It’s only Sara Cuadra Aruguete’s second semester here at Miami University, but she has already earned the title of Campus Celeb. This biology/pre-med major has a lot on her plate when it comes to academics, but she also makes time for a plethora of extracurricular activities outside of the classroom. Sara is the president and founder of SPEAK, Miami’s very first Spoken Word club. For those of you who don’t know, Spoken Word is a form of poetry that is less about writing and more about performing. It takes traditional poetry and makes it exciting and theatrical. To learn more about SPEAK and the amazing girl leading this new student organization, take a look at our interview with Sara!
HC: What inspired you to start SPEAK?
SCA: Well I did it in high school for a little bit and when I saw that there wasn’t a Spoken Word club here at Miami, I saw it as an opportunity.
HC: What attracted you to Spoken Word in high school?
SCA: I never really considered myself a writer, but I was curious about what the club in my high school was like. When I went to my first Spoken Word performance, LOUDER THAN A BOMB, I was blown away. It was so much fun and I knew that I wanted to stick with it.
HC: How did you prepare for the performances?
SCA: The first, and most important step, was to write about something that I felt passionate about. Writing the poem is just the half of it, though. I spent a lot of time memorizing and reciting it to myself. I learned that what I write isn’t the most important part. The key to being good at Spoken Word is the performance.
HC: Were you ever nervous to share your poetry with an audience?
SCA: Absolutely. I think that, whenever you write something, you obviously put a lot of time and thought into it; it’s personal. For me, there will always be a little bit of fear attached to sharing something personal with people. But when I do, and people laugh and react, I feel more confident and more comfortable on stage.
HC: You said that your first step is to write about something that you are passionate about. Do you have a piece that you are particularly fond of?
SCA: I wrote a satire on smoking that I had to perform in front of an enormous crowd. I had never done anything like it before; it was actually the first poem I had ever performed. The audience seemed to like it, though, and I had a lot of fun.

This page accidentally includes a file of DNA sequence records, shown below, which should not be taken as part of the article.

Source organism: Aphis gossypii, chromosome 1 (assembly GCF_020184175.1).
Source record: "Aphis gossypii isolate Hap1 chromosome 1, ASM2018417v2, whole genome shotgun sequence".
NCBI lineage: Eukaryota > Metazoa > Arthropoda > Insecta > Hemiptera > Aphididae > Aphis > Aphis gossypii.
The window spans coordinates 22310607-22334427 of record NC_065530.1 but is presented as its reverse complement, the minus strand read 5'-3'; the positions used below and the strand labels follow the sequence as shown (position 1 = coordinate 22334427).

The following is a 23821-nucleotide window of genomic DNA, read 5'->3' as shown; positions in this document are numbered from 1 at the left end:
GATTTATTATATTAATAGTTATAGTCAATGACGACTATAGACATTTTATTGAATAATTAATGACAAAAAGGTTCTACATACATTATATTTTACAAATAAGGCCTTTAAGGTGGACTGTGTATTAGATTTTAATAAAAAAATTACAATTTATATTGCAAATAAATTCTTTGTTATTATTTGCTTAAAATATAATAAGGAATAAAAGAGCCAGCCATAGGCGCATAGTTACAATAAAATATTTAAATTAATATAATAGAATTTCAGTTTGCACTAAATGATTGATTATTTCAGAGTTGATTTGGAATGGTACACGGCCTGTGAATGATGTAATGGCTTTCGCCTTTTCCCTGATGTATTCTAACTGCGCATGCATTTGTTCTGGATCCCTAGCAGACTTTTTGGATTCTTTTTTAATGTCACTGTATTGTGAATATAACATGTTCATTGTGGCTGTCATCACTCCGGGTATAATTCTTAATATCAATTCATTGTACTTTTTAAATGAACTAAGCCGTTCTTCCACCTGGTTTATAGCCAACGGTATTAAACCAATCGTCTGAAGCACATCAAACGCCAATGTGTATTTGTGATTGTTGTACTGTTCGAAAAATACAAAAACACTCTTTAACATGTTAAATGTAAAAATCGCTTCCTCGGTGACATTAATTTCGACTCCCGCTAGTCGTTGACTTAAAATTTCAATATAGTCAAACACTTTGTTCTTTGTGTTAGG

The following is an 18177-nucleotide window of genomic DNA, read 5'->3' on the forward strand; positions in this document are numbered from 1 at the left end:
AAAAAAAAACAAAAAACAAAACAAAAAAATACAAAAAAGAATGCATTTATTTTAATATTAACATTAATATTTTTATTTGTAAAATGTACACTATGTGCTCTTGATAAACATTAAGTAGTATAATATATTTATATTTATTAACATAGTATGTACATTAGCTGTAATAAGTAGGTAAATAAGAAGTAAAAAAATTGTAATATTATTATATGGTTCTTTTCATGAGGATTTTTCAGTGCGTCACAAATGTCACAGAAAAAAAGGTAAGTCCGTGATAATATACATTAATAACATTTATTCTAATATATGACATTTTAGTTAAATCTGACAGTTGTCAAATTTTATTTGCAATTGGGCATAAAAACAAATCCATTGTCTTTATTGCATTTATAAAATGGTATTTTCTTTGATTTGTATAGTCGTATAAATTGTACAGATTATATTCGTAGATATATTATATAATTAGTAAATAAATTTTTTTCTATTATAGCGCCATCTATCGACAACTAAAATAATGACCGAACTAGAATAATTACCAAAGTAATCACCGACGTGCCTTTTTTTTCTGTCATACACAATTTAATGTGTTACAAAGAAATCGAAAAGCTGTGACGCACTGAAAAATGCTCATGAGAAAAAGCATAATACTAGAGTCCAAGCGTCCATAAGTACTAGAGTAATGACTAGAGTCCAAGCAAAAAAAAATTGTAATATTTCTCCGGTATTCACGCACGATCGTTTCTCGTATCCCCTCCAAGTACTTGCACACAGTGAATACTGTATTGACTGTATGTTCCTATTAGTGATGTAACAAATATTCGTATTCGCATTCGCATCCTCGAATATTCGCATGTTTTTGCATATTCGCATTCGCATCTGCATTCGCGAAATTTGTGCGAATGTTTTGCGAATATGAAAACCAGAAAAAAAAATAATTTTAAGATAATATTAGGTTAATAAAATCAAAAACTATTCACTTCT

HC: Did you have a hard time getting SPEAK started here at Miami?
SCA: Yeah. I was kind of late in establishing the club, so I didn’t have Mega Fair to attract the initial crowd. I’m also not very good with social media and I rely heavily on fliers, which aren’t super effective because our campus is so big and there is always so much going on. This is the first club that I’ve been in charge of, so I’m still trying to figure out how it all works. I’m learning a lot!
HC: What exactly do you do at a typical SPEAK meeting?
SCA: Well we meet once a week, and before every meeting I send out a prompt to give people inspiration and get them thinking. We always start with an icebreaker before we get into writing. I give them several minutes to work, either on the prompt I sent out or on an idea they came up with, and then we break up into groups of two and share our poems. We give each other feedback and then we write for a few more minutes. Sometimes, we’ll look at videos of other Spoken Word performances and, at the end, I allow time for volunteers to read their poems to the whole group for practice.
HC: What do you enjoy most about SPEAK?
SCA: I love hearing other people’s writing styles and their poetry because it’s all so unique.
HC: In what ways are you looking to expand SPEAK in the coming years?
SCA: I’m hoping to have an ongoing open mic session somewhere on campus so that members of the club and people from Oxford can perform their poetry. It would also be nice if we could join forces with other schools and compete against each other a few times a semester.
HC: What is one thing that a lot of people don’t know about you?
SCA: I’ve been playing hockey since I was four. I started because my brother was playing at the time and I thought it was really cool. I play drop-in hockey here once a week, but I hope that I can spend more time on the ice once I start intramurals this spring. I’m a defenseman.
HC: It sounds like you are really making the most of your time at Miami. What are some other things you hope to accomplish before you graduate?
SCA: I want to be able to do research in the lab for biology; I think that that would be a really good experience. I also want to make SPEAK something that people know about and want to be a part of. I’ve always enjoyed Spoken Word and I want other people to have fun with it too. Ultimately, I hope to graduate in good academic standing and be accepted into medical school.